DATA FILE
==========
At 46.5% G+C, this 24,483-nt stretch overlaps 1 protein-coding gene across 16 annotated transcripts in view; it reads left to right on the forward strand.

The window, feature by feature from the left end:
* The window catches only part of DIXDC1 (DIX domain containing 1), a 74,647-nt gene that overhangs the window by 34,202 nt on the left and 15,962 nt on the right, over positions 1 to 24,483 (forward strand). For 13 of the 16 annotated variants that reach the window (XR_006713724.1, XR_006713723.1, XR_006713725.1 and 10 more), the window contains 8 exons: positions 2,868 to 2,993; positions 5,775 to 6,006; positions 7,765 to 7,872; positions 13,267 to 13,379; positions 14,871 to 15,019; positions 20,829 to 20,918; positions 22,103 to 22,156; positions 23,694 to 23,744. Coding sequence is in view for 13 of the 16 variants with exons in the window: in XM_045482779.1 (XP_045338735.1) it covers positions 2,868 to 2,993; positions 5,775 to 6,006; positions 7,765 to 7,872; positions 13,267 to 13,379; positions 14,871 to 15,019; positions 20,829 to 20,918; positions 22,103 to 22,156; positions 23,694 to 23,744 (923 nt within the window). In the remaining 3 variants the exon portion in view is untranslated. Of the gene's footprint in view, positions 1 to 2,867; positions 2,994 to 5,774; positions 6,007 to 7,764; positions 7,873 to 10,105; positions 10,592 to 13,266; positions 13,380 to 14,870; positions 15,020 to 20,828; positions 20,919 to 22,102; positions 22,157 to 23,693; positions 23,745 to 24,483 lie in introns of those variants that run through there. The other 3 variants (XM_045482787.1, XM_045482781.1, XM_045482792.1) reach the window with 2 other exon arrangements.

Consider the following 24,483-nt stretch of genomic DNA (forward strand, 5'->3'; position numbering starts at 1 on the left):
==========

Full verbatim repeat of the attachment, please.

At 46.5% G+C, this 24,483-nt stretch overlaps 1 protein-coding gene across 16 annotated transcripts in view; it reads left to right on the forward strand.

The window, feature by feature from the left end:
* The window catches only part of DIXDC1 (DIX domain containing 1), a 74,647-nt gene that overhangs the window by 34,202 nt on the left and 15,962 nt on the right, over positions 1 to 24,483 (forward strand). For 13 of the 16 annotated variants that reach the window (XR_006713724.1, XR_006713723.1, XR_006713725.1 and 10 more), the window contains 8 exons: positions 2,868 to 2,993; positions 5,775 to 6,006; positions 7,765 to 7,872; positions 13,267 to 13,379; positions 14,871 to 15,019; positions 20,829 to 20,918; positions 22,103 to 22,156; positions 23,694 to 23,744. Coding sequence is in view for 13 of the 16 variants with exons in the window: in XM_045482779.1 (XP_045338735.1) it covers positions 2,868 to 2,993; positions 5,775 to 6,006; positions 7,765 to 7,872; positions 13,267 to 13,379; positions 14,871 to 15,019; positions 20,829 to 20,918; positions 22,103 to 22,156; positions 23,694 to 23,744 (923 nt within the window). In the remaining 3 variants the exon portion in view is untranslated. Of the gene's footprint in view, positions 1 to 2,867; positions 2,994 to 5,774; positions 6,007 to 7,764; positions 7,873 to 10,105; positions 10,592 to 13,266; positions 13,380 to 14,870; positions 15,020 to 20,828; positions 20,919 to 22,102; positions 22,157 to 23,693; positions 23,745 to 24,483 lie in introns of those variants that run through there. The other 3 variants (XM_045482787.1, XM_045482781.1, XM_045482792.1) reach the window with 2 other exon arrangements.

Consider the following 24,483-nt stretch of genomic DNA (forward strand, 5'->3'; position numbering starts at 1 on the left):